Since your guest list is smaller, you also might splurge on a few special touches. Be aware, though, that a small wedding doesn’t necessarily mean it will be small in expense.If good food, good wine and gathering with good friends are important, consider a gourmet meal in a family-style setting. Each place setting can be personalized with a special note or favor for the guest. Consider serving that deliciously decadent cake that’s a work of art in itself. If casual is more your style, end the evening around a fireplace or by a fire pit, making s’mores as a late-night snack or go nostalgic with milk and extra-special cookies. And planners agree you should not scrimp in certain areas. “I think number one is food,” says Oscar Sanchez of Milwaukee-based Ambrosia Events. “No matter how small or big your event, the food definitely will be a factor to enjoy the day. I mean, who doesn’t love good food?” Murphy concurs. “Couples should not skimp on quality food and a well-stocked bar. This is a huge part in making an enjoyable total guest experience.” You can also go all-out for elements you might otherwise feel were too indulgent, suggests Cheri Davis of Cheri Denise Events in Milwaukee: Opt for fantastic florals, exceptional décor, luxe attire.


No matter the size of your wedding—even if you decide to elope—have a good photographer (and, if possible, a videographer) on hand to capture the moment. “Don’t skimp on photography,” Murphy says. “These are photos you will look back on for years to come, and memories you will cherish for a lifetime. Find a photographer who reflects your style and will perfectly capture your happily ever after.” “The photographer and cinematographer capture your love story and moments that the couples are totally oblivious to,” Davis points out. When the wedding is over, you can relive it all. VIRTUAL WEDDINGS Another trend, particularly at the height of the pandemic: a virtual wedding, with the ceremony held online and guests “attending” from the comfort of their homes. Virtual weddings also allow guests to attend who couldn’t make it otherwise because of travel restrictions, health or comfort level, given the status of health precautions. Sanchez recently worked on a very small ceremony in which the groom’s family couldn’t come from Peru because there were no flights, and the bride’s family was supposed to travel from Russia [but couldn’t], “so both families were watching the ceremony on livestream, and the only ones who were able to attend were eight friends from Milwaukee.” Make sure the person who’s in charge of Zooming knows what they’re doing. Sanchez suggests having your event planner discuss the logistics with whoever will do the livestreaming. “It’s like planning a live TV show, where all the pieces have to play at the same time.” Further, says Jones-Sutton, “The key is to practice, make sure you have the right equipment, and record.” Another important factor, she says, is to have a person in charge of Zoom to make sure everyone is muted and unmuted at the right times, make sure angles are right, and other details that ensure a smooth event. If you don’t have a techsavvy friend, she suggests hiring a professional.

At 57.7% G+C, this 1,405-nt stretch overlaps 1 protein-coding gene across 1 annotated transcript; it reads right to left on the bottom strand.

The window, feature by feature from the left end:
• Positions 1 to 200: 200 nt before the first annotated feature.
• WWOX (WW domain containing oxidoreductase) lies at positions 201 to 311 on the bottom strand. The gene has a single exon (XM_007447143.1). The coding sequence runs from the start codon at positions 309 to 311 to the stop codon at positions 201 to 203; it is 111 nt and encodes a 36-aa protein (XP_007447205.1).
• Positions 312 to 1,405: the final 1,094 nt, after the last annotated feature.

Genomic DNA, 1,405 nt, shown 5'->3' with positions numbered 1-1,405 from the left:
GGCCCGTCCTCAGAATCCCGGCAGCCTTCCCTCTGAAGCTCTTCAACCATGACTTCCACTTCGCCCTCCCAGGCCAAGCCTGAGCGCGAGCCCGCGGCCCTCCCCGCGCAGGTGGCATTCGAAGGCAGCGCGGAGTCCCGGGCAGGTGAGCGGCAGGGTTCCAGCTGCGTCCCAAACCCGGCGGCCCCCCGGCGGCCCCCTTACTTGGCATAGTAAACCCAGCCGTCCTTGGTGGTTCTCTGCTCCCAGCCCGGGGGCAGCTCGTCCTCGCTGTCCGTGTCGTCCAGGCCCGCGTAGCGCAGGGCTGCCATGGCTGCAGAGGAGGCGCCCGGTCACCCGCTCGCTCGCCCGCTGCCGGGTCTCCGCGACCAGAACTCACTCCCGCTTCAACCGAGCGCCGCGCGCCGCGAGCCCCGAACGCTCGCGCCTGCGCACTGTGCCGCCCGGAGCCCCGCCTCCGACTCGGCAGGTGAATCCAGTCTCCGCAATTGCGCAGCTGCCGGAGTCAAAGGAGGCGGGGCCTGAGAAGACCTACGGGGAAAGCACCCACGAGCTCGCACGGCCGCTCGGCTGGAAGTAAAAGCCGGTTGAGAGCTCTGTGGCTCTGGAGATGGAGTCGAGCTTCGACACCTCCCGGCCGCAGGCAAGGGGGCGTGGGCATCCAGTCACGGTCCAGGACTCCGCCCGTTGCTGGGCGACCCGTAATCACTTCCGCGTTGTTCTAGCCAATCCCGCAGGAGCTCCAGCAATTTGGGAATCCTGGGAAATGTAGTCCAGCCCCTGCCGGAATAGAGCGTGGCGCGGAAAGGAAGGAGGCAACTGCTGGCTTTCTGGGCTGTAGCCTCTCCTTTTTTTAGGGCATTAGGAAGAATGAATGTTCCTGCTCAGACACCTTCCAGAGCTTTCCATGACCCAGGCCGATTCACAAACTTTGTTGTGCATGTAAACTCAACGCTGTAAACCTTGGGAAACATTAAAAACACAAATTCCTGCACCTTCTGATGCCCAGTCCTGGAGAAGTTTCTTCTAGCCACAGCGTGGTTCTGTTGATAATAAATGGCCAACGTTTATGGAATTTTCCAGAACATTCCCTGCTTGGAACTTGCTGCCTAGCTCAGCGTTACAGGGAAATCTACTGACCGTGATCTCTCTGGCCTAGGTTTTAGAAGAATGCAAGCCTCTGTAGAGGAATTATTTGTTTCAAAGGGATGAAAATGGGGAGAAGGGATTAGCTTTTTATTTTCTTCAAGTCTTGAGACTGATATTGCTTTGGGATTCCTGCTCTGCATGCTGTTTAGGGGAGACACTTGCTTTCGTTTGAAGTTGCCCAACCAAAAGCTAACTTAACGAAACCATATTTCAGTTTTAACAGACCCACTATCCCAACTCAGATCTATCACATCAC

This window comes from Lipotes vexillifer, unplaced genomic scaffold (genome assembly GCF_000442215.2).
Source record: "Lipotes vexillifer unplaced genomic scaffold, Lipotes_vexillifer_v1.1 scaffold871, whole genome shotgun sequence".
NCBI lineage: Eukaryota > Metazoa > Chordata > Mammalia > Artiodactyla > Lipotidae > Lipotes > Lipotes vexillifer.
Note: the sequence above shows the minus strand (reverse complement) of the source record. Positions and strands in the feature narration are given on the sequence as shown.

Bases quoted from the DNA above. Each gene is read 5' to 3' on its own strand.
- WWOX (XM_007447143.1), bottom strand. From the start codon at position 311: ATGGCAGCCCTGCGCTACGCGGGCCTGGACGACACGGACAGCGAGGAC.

If ever there’s been a time when a planner has been helpful, it’s been during the coronavirus crisis. Some couples rescheduled a spring 2020 wedding for fall 2020, only to find that large gatherings were still not safe. “A planner can assist significantly with last-minute changes, whether that be the date, location, size, or any new COVID restrictions,” Dentice says. “We also have great knowledge of what is going on in the industry, how other couples have handled COVID-related issues, and have many local vendor connections to provide services in a pinch.” In addition, she adds, a wedding at home or in a backyard requires a lot more work and logistical issues than most couples realize—but a planner does, and can make sure no details are missed. WHAT THE FUTURE HOLDS Planners have mixed views on future trends. “By 2022, I believe we will see the return of large weddings,” Murphy says. “Couples want to celebrate with all of their family and friends, and this is the one time in their life they have the opportunity to bring everyone together.” Others believe that even when the coronavirus threat has declined, the pandemic has changed the essential nature of how people will gather in groups. Couples are placing more value on the ceremony itself, their vows, and having friends and family close by to share in the moment, says Davis. Still others predict a trend of “marry now, party later,” with an elopement or very small ceremony as soon as possible, and a big celebration on the couple’s first or second anniversary. The trend to having more small weddings is “definitely here to stay,” Jones-Sutton believes. “I am even looking forward to doing more intimate affairs. I can really hone in on what my couples want and give them a day that is unique and more personal to them.” Whether you’ve always dreamt of an intimate, personal event or circumstances dictated your small wedding, one thing holds true. “You should be focused on the love of your life and be present in the moment,” Jones-Sutton says. “Focus on the good. Some of the most beautiful moments are created from changed plans or mistakes.”?